Parts Paranoia Daily Digest, March 24

Bertel Schmitt
by Bertel Schmitt
parts paranoia daily digest march 24

Our daily run-down of delays, shut-downs, shortages, and postponements, triggered by the March 11 tsunami in Japan.

  • Toyota informed its U.S. dealers and workers to expect production slowdowns due to parts shortages. “Today, we communicated to team members, associates and dealers here that some production interruptions in North America are likely. It’s too early to predict location or duration,” Toyota said in a statement. Most, but not all of the parts for vehicles built in North America are sourced here. Wall Street Journal
  • Toyota expects to idle its pickup truck assembly plant south of San Antonio. “We are informing our team members that, with the situation over in Japan, it is likely that we will see some nonproduction days coming,” Craig Mullenbach, spokesman for Toyota’s San Antonio plant, said. Mullenbach added that parts needed to build the full-sized Tundra and mid-sized Tacoma pickup truck in San Antonio are running out. Reuters
  • Honda will suspend car production at its Japanese factories until at least April 3. Honda will temporarily transfer some functions such as car development and procurement out of its badly damaged R&D center in Tochigi. Reuters
  • Suzuki said its three assembly factories in Japan will remain closed on Thursday and Friday. Reuters
  • Mazda will suspend production of vehicle repair parts and parts for overseas production at its Hofu factory in Yamaguchi on March 28, after having resumed limited operations there earlier this week. The Hiroshima factory will continue limited production until further notice. Reuters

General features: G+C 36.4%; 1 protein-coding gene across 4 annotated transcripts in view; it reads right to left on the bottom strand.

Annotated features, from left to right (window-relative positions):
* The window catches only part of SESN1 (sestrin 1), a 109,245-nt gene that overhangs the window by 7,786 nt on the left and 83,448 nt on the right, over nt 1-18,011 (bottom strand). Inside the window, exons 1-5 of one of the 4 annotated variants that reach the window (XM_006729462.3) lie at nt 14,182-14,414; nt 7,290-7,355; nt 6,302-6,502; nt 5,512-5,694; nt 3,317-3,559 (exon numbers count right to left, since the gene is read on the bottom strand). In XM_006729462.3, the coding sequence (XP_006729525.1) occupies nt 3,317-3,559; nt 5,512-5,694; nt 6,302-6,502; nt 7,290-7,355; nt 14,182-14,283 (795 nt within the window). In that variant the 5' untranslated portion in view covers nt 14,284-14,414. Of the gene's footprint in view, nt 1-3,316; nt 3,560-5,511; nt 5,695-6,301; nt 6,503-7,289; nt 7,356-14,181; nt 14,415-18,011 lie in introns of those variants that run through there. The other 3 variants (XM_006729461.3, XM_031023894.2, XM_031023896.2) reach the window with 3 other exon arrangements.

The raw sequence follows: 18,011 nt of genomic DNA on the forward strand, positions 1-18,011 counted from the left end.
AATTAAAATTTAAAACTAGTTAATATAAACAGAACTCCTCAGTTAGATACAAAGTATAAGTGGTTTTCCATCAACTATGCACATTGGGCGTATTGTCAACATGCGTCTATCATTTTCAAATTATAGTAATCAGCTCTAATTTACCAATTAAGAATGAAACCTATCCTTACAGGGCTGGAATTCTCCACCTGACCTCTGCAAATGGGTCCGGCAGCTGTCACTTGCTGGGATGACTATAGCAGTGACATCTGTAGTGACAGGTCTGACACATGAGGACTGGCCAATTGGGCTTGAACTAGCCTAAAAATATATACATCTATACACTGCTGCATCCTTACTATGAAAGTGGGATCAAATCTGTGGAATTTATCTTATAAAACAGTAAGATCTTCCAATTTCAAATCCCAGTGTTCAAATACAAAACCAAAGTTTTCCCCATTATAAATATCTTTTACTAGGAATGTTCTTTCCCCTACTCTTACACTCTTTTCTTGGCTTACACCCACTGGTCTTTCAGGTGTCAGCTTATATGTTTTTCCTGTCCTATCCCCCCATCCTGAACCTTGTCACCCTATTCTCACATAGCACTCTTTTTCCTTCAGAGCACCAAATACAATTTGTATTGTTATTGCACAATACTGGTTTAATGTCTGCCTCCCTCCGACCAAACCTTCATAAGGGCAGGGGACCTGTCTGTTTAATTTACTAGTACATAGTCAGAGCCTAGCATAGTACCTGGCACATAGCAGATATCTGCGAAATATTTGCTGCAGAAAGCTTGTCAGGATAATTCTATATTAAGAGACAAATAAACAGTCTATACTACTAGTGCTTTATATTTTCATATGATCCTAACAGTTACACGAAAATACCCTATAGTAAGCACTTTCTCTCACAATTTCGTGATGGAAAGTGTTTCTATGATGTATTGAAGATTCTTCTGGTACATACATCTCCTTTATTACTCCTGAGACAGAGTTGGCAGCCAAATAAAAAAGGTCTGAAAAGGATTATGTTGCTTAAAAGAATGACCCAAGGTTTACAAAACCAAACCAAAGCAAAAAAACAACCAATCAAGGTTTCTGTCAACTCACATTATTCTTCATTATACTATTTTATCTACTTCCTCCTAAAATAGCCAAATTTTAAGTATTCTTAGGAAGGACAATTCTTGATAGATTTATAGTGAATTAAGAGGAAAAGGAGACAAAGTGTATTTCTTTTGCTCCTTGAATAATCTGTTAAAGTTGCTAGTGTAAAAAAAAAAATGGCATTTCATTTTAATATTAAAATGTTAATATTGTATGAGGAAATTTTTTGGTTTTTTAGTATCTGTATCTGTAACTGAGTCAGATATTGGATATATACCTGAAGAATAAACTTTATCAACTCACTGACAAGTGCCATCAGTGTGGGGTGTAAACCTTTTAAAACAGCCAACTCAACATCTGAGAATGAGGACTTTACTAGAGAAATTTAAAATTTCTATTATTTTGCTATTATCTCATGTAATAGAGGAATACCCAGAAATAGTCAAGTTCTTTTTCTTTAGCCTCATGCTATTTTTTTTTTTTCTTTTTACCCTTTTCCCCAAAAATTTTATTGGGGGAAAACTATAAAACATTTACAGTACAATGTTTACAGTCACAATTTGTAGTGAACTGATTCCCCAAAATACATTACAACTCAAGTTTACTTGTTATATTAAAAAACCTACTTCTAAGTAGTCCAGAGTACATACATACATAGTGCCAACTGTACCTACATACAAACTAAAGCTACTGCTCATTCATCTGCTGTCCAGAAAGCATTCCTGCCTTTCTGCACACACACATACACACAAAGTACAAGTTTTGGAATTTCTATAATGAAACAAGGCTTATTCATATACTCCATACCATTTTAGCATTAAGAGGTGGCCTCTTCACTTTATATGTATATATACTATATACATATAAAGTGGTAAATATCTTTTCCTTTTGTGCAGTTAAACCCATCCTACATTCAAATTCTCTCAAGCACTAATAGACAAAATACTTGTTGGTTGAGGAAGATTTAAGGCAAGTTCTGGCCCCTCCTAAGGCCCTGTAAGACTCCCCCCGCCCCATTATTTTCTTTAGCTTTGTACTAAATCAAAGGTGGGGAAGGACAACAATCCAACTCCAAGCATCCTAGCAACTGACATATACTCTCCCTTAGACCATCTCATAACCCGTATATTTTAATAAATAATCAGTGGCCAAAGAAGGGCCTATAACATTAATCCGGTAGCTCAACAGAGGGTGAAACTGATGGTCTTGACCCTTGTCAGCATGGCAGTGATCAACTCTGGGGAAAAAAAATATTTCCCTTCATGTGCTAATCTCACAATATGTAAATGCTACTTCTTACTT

• says that American consumers are paying at least $2,000 more for a Toyota Prius. “Prius went from selling about $300 under invoice three weeks ago to selling right at the MSRP since the earthquake,” said Jesse Toprak. Detroit Free Press
  • Parts from the U.S. could be shipped to Japan at an increased rate. Nissan is considering shipping more engines from Decherd, Tenn., to Japan to make up for the losses at their Iwaki plant. Detroit Free Press
  • Edmund’s Michelle Krebs said shutdowns now occurring outside Japan are probably just the beginning: “All automakers are just now figuring out who supplies every little part. The shortage of any one could shut down an assembly line. Toyota isn’t the only one vulnerable; virtually all major automakers have some risks.” Reuters
  • In South Africa, Japanese vehicle manufacturers and importers expect a disruption to supplies of both imported vehicles and parts. Nissan SA MD Mike Whitfield said that “there will be an impact on SA, but as we are operating a long lead time, our pipeline is currently full and we should see the impact in about six weeks. The full extent is not known yet.” Toyota SA spokesman Leo Kok said that the company expects shortages of the Yaris, the Quantum and Sesfikile. Business Day
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  • Fiestajunky Fiestajunky on Mar 24, 2011

    I have already seen a manifestation of this in my search for a new Honda Accord. I had requested a quote from the local dealer in Chattanooga and after being bombarded with emails pressuring me to BUY NOW !!!! NOW!!! , I recieved one yesterday that darkly hinted that prices will be going up because...Well, because there is a human tragedy unfolding in Japan and they can make a quick buck off of it. I was so disgusted with this tactic that I just demanded that they stop contacting me. I know that their will be a supply/demand issue here for a time,but I expected more integrity from a Honda dealer. I guess that I was wrong. That said, I really hope that our prayers are answered for a speedy recover for the Japanese people.

  • John Horner John Horner on Mar 24, 2011

    "Toyota expects to idle its pickup truck assembly plant south of San Antonio."

    Not to mention the slack demand for Toyota's trucks in the US market ....